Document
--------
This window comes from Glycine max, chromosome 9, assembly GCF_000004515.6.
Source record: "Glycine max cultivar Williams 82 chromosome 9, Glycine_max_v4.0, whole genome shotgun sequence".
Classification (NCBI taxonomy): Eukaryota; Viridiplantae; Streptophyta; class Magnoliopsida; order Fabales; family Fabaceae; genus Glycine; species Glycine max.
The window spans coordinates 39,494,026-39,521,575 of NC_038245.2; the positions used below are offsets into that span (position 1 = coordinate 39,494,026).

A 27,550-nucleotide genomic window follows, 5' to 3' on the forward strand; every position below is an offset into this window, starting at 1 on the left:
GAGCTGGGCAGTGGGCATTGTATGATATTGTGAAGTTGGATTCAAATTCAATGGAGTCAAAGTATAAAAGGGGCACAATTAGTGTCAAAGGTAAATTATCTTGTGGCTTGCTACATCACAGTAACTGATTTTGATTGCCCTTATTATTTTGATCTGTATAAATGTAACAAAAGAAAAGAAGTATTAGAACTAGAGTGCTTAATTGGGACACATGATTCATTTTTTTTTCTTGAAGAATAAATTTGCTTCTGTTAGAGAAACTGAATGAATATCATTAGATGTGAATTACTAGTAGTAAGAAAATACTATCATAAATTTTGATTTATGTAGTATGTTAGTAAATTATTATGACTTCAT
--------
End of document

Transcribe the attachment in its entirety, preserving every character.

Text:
This window comes from Glycine max, chromosome 9, assembly GCF_000004515.6.
Source record: "Glycine max cultivar Williams 82 chromosome 9, Glycine_max_v4.0, whole genome shotgun sequence".
Classification (NCBI taxonomy): Eukaryota; Viridiplantae; Streptophyta; class Magnoliopsida; order Fabales; family Fabaceae; genus Glycine; species Glycine max.
The window spans coordinates 39,494,026-39,521,575 of NC_038245.2; the positions used below are offsets into that span (position 1 = coordinate 39,494,026).

A 27,550-nucleotide genomic window follows, 5' to 3' on the forward strand; every position below is an offset into this window, starting at 1 on the left:
GAGCTGGGCAGTGGGCATTGTATGATATTGTGAAGTTGGATTCAAATTCAATGGAGTCAAAGTATAAAAGGGGCACAATTAGTGTCAAAGGTAAATTATCTTGTGGCTTGCTACATCACAGTAACTGATTTTGATTGCCCTTATTATTTTGATCTGTATAAATGTAACAAAAGAAAAGAAGTATTAGAACTAGAGTGCTTAATTGGGACACATGATTCATTTTTTTTTCTTGAAGAATAAATTTGCTTCTGTTAGAGAAACTGAATGAATATCATTAGATGTGAATTACTAGTAGTAAGAAAATACTATCATAAATTTTGATTTATGTAGTATGTTAGTAAATTATTATGACTTCAT